Aereo Fights To Weigh In On FilmOn X's Appeal

Online streaming service Aereo is spending a lot of energy trying to help rival service FilmOn X appeal an order banning the company from operating.

Shortly before the holidays, Aereo filed a proposed friend-of-the-court brief with the D.C. Circuit Court of Appeals, arguing that companies like itself (and FilmOn X) are allowed to capture over-the-air TV shows with antennas and then stream programs to users. Aereo officially says it doesn't support either FilmOn X or the TV broadcasters that sued the company for copyright infringement, but Aereo's proposed brief sides with FilmOn X on the key contested issue.

Last week, TV broadcasters asked the appellate court to turn Aereo away, arguing that the company “essentially duplicates” FilmOn X's legal papers. “Aereo itself is a defendant in copyright cases involving the same plaintiffs and issues,” the broadcasters write. “Its proposed brief is simply an effort to circumvent [FilmOn X's] page limits.”



On Thursday, Aereo responded. The company says it has “a direct interest in the issues to be decided in this case,” and that its proposed brief “presented arguments and perspectives that would be helpful and relevant to the court in this appeal.”

Aereo, like FilmOn X, uses thousands of tiny antennas to capture broadcast TV and stream shows to users. Both companies say that their streams are “private,” because they're made on an antenna-to-user basis.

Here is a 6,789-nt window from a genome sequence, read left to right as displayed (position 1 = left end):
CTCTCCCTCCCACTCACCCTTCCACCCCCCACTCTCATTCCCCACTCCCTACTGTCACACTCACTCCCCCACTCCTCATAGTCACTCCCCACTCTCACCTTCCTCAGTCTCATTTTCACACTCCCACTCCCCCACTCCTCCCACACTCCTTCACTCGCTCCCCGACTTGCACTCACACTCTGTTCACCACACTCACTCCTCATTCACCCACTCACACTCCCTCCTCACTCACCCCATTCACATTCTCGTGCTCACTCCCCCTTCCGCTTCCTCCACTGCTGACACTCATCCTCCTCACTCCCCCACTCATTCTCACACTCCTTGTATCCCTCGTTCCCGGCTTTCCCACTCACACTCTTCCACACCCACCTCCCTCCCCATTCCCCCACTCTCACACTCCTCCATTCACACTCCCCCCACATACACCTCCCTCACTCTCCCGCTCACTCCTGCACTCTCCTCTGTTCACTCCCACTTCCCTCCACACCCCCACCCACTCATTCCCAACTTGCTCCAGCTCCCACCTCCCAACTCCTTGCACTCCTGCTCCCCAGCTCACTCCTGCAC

The TV broadcasters disagree and have sued both companies for copyright infringement. The broadcasters argue that the streams to users are “public” performances, which require licenses.

So far, Aereo has prevailed in an appellate court in New York and a trial court in Boston. But TV broadcasters have obtained injunctions against FilmOn X in California and Washington, D.C. In the Washington case, U.S. District Court Judge Rosemary Collyer banned on FilmOn X from streaming TV shows.

FilmOn X is appealing Collyer's ban to the D.C. Circuit Court of Appeals. While Collyer's ban doesn't directly affect Aereo, a ruling against FilmOn X by an appeals court would set a precedent that could later be used against Aereo.

Meanwhile, Aereo and TV broadcasters have asked the Supreme Court to step in and settle the matter once and for all. The Supreme Court could decide as early as this month whether to take the case.

1 comment about "Aereo Fights To Weigh In On FilmOn X's Appeal".
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  1. Charles Azar from instant replay, January 4, 2014 at 1:18 a.m.

    They are both right.
    Aereo like FilmOn uses these micro antennas to deliver independently to each subscriber. While both are taking advantage of new technology to accomplish their activities it amounts to the same actions that bankrupted the whale oil industry when kerosene was invented.
    Whale oil was used to provide lighting and was very expensive and that whole industry collapsed when cheap kerosene was developed and replaced whale oil. The broadcasters greedy use of retransmission fees and their constant raising these fees to provide more profit for themselves that they derive from the free grant of their license to use the airwaves may just have lost again to new technology.
    Broadcasters should just try to find another way to increase their revenue and spend time on that instead of trying to hang on to the "Whale Oil".

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